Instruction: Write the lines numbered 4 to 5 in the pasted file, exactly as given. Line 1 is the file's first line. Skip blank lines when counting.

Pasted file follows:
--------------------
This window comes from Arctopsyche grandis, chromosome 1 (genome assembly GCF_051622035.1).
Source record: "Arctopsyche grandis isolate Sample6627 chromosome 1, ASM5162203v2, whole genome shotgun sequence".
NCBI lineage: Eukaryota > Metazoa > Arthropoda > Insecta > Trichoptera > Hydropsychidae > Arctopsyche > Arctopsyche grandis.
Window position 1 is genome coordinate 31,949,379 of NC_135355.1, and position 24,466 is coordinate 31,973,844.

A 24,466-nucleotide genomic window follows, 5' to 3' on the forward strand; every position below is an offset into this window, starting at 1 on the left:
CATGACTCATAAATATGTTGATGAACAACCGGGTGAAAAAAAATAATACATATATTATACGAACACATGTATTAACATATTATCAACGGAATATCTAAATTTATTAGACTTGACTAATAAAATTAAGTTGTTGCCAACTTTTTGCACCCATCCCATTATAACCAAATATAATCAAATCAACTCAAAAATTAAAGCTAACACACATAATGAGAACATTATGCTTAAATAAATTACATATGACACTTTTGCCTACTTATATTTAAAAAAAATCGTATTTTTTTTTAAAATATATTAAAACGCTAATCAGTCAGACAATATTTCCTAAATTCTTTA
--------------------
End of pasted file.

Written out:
Window position 1 is genome coordinate 31,949,379 of NC_135355.1, and position 24,466 is coordinate 31,973,844.

A 24,466-nucleotide genomic window follows, 5' to 3' on the forward strand; every position below is an offset into this window, starting at 1 on the left: